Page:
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Criticism Of Nathaniel Hawthorne's Twice Told Tales

Decent Essays
Edgar Allan Poe’s critique of Nathaniel Hawthorne’s Twice Told Tales states, that any author who hope to be successful will write poetry and short stories in the same style that he, himself uses (Poe). Poe’s continued popularity prove his ability to write an entertaining story, but what gives him the right to control another’s work of art? He was, without a doubt, an arrogant person, and believed his way was the only proper way to write. Many may not agree with his theories on writing, or his need to make others abide by his rules, but there may be something to his beliefs. His stories, like the “The Tell-Tale Heart”, are packed with emotion and flow beautifully do to the use of his style. After a falling out with his foster father, Poe…show more content…
“The Raven” is a short poem; it consists of 108 lines, and takes between ten and fifteen minutes to read. This meets the length requirements that Poe set for poems. When we start to read the poem, one of the first things you notice, is that it rhymes. At the beginning of “The Raven” Poe uses the rhymes to build suspense; you want to know why the raven is there and what it has to say. By the end of the poem, you and the narrator are annoyed by the raven; you are desperate for it to say something other than “Nevermore” (48). The fact that your feelings change with the narrator’s, shows that Poe did “establish a preconceived effect” (Poe). Poe offers more details concerning “preconceived effect” when discussing short stories, but “The Raven” does meet this and all other requirements he found to be essential in…show more content…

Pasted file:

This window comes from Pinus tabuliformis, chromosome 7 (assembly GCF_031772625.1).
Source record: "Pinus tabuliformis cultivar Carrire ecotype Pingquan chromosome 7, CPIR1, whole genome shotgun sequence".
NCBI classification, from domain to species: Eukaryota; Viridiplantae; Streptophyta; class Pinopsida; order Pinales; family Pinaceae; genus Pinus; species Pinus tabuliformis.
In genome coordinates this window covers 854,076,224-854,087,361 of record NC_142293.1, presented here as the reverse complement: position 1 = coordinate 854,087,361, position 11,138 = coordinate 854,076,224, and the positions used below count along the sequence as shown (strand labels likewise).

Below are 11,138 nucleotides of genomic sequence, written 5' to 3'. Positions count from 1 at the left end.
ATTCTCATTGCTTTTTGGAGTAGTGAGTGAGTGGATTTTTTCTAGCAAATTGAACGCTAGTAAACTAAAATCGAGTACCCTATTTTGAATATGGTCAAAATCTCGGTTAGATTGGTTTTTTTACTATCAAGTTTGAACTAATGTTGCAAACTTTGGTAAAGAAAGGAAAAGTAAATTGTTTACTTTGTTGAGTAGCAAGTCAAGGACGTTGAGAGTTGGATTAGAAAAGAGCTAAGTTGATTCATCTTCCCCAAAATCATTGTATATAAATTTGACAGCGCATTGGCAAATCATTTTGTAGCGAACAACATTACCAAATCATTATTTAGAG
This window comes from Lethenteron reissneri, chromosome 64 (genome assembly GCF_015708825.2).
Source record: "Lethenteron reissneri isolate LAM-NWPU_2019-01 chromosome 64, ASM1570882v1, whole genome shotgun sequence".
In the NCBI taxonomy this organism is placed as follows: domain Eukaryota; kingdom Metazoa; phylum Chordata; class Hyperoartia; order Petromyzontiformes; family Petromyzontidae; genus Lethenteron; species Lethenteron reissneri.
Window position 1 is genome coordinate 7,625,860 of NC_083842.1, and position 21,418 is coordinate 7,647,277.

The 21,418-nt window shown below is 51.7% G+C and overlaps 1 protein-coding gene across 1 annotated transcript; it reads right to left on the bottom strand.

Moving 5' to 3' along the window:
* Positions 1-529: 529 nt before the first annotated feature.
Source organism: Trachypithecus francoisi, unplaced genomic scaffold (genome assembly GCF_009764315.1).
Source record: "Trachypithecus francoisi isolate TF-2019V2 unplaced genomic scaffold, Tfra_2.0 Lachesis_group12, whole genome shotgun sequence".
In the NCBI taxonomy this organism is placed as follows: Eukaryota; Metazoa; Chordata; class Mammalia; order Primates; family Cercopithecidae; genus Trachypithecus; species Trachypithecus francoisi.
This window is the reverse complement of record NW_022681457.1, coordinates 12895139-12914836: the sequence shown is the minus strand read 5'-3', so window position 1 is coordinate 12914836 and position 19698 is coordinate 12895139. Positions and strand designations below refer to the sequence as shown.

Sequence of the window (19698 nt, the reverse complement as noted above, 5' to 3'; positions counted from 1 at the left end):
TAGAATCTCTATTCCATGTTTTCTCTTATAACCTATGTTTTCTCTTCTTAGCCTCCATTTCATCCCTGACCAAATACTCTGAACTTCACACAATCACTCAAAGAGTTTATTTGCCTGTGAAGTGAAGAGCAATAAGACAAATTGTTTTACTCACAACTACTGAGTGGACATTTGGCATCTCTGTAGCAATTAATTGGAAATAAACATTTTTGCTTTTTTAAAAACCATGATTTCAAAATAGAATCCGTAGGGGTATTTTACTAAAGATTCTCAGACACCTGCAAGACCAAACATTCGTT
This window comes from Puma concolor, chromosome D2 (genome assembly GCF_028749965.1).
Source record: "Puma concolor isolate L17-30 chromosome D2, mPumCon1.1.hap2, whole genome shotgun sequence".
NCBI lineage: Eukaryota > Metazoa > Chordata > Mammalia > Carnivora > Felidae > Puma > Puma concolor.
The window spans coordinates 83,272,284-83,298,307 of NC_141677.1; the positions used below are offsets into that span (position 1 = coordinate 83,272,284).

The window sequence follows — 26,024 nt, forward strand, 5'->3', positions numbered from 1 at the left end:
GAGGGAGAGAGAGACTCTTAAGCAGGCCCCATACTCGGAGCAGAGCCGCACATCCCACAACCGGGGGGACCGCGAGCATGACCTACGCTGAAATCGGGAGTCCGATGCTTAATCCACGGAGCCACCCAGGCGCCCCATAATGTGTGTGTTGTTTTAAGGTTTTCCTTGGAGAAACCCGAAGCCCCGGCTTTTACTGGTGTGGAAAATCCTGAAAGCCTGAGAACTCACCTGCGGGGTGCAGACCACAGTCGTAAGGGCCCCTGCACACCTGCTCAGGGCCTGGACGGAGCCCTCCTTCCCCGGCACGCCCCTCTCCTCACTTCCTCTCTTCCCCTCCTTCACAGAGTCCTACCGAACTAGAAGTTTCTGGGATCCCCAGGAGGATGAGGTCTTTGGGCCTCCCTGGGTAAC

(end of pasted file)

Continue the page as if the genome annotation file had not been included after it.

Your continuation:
Looking at “The Tell-Tale Heart” in our textbook (1186), we can see that it is about three and a half pages long. This meets Poe’s length requirement, because it can be read in one sitting. The story also has a preconceived effect, or unity of effect, throughout. “The Tell-Tale Heart” is a dark story that deals with murder and guilt. The narrator kills a man because he doesn’t like his eye, chops him up and hides him under the floorboards. There is nothing to misinterpret in this story; the narrator is a crazy and dangerous man. This leads to the climax, where the narrator starts feeling guilt for killing the old man. He starts to believe he can hear the man’s heart through the floorboards; The heartbeat gets louder and louder until the narrator can no longer take it. When the police arrive, he turns himself in just to get away from the beating. With climax being the final element, Poe has made sure “The Tell-Tale Heart” has everything necessary to be considered a short
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